“In the day-to-day trenches of adult life, there is actually no such thing as atheism. There is no such thing as not worshipping. Everybody worships. The only choice we get is what to worship. And an outstanding reason for choosing some sort of god or spiritual-type thing to worship […] is that pretty much anything else you worship will eat you alive. If you worship money and things […] then you will never have enough. […] Worship your own body and beauty and sexual allure and you will always feel ugly. […] Look, the insidious thing about these forms of worship is not that they’re evil or sinful; it is that they are unconscious. They are default-settings. They’re the kind of worship you just gradually slip into, day after day, getting more and more selective about what you see and how you measure value without ever being fully aware that that’s what you’re doing.”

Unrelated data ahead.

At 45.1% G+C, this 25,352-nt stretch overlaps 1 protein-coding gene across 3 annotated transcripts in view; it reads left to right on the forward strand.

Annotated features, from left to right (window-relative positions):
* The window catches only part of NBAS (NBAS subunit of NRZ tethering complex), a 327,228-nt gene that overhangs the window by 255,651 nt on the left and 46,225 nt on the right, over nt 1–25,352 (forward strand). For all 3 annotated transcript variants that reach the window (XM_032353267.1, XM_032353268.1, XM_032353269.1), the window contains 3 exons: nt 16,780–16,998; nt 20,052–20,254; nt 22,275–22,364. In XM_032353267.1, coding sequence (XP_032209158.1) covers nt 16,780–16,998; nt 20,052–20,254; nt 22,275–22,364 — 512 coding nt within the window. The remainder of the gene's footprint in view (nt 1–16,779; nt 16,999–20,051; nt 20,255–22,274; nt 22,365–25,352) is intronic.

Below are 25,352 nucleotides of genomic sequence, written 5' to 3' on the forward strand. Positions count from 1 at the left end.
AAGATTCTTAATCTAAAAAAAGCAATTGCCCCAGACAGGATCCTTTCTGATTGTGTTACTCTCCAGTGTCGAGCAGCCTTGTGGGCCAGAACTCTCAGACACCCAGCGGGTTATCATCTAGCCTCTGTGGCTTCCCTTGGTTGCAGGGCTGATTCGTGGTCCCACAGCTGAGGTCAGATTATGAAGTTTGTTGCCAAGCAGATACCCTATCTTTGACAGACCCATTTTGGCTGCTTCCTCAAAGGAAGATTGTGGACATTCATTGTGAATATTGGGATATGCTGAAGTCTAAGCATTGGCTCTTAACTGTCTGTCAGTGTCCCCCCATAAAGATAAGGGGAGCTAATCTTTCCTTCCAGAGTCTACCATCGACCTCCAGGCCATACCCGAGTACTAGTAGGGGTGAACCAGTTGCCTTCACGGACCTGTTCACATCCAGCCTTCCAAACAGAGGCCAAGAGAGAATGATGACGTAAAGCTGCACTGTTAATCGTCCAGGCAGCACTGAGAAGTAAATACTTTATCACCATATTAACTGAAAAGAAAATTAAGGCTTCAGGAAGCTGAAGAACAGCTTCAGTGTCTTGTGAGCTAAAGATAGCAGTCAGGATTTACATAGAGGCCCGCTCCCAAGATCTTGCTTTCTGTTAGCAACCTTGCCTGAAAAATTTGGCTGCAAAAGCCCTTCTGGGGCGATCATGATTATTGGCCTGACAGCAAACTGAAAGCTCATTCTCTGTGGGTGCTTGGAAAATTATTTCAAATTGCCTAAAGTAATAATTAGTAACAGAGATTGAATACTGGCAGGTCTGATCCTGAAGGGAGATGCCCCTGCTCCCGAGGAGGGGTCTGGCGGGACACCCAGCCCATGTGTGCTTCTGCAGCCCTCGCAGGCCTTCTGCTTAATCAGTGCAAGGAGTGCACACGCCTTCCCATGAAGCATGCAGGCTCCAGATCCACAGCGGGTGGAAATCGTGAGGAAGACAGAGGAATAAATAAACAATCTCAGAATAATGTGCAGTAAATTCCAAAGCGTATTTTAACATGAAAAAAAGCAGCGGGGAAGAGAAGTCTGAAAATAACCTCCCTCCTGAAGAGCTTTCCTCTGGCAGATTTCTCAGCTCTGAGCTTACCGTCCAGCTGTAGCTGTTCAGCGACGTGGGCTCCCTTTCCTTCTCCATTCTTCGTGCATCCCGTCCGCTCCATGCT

Ads are like an invisible snake, infecting everyone and blinding us to reality. The point is not that companies are evil masterminds. Most companies have good intentions but are stuck in their habits. And unfortunately, most companies are definitely not masterminds. The point is that we’re keeping this snake alive together with our habits and dreams. Every act of consumerism adds more life points to the monster, increasing its strength to keep you in its grip.

Nobody will discourage you from worshipping money, sex or power since that is how many companies make money. Deciding not to be a victim to advertising doesn’t work. The only solution is proactively worshipping something better.